While Thackery and Edwards are the central characters, Cornelia and two other female characters grow in importance throughout the season, their presence having less to do with the scripts than the exceptionally strong and subtle actresses Soderbergh chose for the roles and his propensity for focusing his camera on characters when they are not speaking. (As usual, it’s the men who do most of the talking.) The great Cara Seymour plays Sister Harriet, a dark-humored, chain-smoking nun. The hospital’s resident midwife, she’s seen too many women suffer and die giving birth or from botched attempts at abortion to turn her back on desperation, even at the cost of her immortal soul. Newly come from Kentucky to the big city, the capable though inexperienced nurse Lucy Elkins (Eve Hewson, who recalls the young Andie MacDowell of sex, lies, and videotape ) gradually becomes our eyes and something of the series’ moral compass. Since this is a hospital show, she and Cornelia will do their part in fulfilling the genre by being drawn into unsuitable, torrid affairs. Bodices removed from glowingly lit breasts balance operating room butchery. The Knick is nothing if not a show about the body, and Soderbergh seems to have been liberated to make both the most sensuous and erotic and also the most nauseatingly visceral images of his career.
Television has always been more an aural than a visual medium. But as movie directors have turned to making series TV, the priorities have occasionally been reversed. Jane Campion’s Top of the Lake (2013) was thrilling for its images of primeval New Zealand. Cary Fukunaga’s True Detective (2014) and some episodes of Breaking Bad (depending on who was directing) were great rural landscape movies. There are gorgeous images in The Knick, but more exciting, they are composed and edited to keep the mind as well as the senses alive. Shot on multiple locations in New York, the period detail is not simply decorative but speaks to basic issues of power, money, science, the body and its mortality. Soderbergh shot almost the entire series hand-holding the RED Dragon, currently the most low-light-sensitive high-end digital movie camera. (The military has cameras that can see in so-called total darkness.) The handheld camerawork is almost never obvious, but it keeps the image alive and contingent; darkness and shadows are everywhere—even in the bleached-out winter exteriors, the notable exception being on the stage of the operating theater where the whiteness is blinding until the blood pours.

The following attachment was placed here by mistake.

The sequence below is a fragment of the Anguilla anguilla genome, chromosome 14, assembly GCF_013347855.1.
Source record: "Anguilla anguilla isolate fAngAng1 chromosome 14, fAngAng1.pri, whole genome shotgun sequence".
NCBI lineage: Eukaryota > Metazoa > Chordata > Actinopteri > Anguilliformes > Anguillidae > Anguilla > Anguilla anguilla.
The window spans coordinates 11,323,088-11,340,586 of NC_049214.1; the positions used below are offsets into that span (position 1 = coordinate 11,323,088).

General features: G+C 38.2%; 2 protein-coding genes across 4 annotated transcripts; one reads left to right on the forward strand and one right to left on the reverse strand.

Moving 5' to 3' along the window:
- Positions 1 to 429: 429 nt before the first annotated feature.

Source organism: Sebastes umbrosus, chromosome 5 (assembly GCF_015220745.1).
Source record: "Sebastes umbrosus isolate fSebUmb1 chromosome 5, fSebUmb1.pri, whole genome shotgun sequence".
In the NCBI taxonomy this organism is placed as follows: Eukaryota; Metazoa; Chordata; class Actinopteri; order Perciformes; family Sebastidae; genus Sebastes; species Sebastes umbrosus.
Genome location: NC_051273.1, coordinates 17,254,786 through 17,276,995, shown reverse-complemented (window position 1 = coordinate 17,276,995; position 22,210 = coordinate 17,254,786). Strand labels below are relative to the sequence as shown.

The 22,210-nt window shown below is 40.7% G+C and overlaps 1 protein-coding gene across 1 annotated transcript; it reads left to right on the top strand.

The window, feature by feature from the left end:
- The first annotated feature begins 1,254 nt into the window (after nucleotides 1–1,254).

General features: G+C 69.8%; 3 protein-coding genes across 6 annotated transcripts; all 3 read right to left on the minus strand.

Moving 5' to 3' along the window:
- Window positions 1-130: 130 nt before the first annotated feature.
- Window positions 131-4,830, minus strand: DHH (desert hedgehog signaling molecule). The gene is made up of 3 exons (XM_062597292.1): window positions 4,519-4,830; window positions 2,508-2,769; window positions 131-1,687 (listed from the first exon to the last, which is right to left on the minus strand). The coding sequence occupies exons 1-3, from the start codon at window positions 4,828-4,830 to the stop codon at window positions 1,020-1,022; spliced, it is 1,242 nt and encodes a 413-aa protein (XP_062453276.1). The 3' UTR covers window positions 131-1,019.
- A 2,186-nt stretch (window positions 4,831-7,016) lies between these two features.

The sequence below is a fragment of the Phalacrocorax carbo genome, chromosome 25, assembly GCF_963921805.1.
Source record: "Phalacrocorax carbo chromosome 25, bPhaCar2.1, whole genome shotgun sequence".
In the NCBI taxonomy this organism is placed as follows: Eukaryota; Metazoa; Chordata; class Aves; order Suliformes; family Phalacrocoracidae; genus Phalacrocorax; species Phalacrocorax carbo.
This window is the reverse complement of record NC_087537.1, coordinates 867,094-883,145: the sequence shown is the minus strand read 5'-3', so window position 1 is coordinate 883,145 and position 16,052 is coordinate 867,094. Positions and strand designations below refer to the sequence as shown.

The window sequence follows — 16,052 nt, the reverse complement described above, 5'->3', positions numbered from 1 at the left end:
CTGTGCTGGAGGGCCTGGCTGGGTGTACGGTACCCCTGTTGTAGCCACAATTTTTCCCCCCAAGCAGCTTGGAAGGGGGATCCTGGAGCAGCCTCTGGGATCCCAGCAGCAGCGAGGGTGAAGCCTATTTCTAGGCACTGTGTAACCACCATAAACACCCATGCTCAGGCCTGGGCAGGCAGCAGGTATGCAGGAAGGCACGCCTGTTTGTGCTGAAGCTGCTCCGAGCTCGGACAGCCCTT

Most TV dramas, even those that are photographed in so-called film style, light the actors’ faces so intensely that they seem to exist in a separate dimension from the background. Soderbergh favors natural light for exteriors and a minimum of practical lights for interiors, which allows him to play with focus as well as shadowing for expressive purposes. But what makes Soderbergh a great filmmaker (albeit one who seldom has had scripts commensurate with his talent, The Knick not excepted) is his juxtaposing of image and sound (words, effects, and music). There is a sequence late in the series where Thackery, in the throes of cocaine withdrawal, is forced to sit through a hospital board meeting. The camera holds tight on his face, as sweat drips from his forehead and the muscles around his eyes and mouth twitch and contort. Throughout the shot, we hear the voices of the board members but the sound—if one can say this about sound—is out of focus, the words hardly intelligible. It’s a common enough device (sweaty face, distorted sound), used to indicate that someone is about to pass out, but it’s the length of time that Soderbergh holds the shot—minutes rather than seconds—that causes us to experience it kinetically, as a sensory experience in our own body.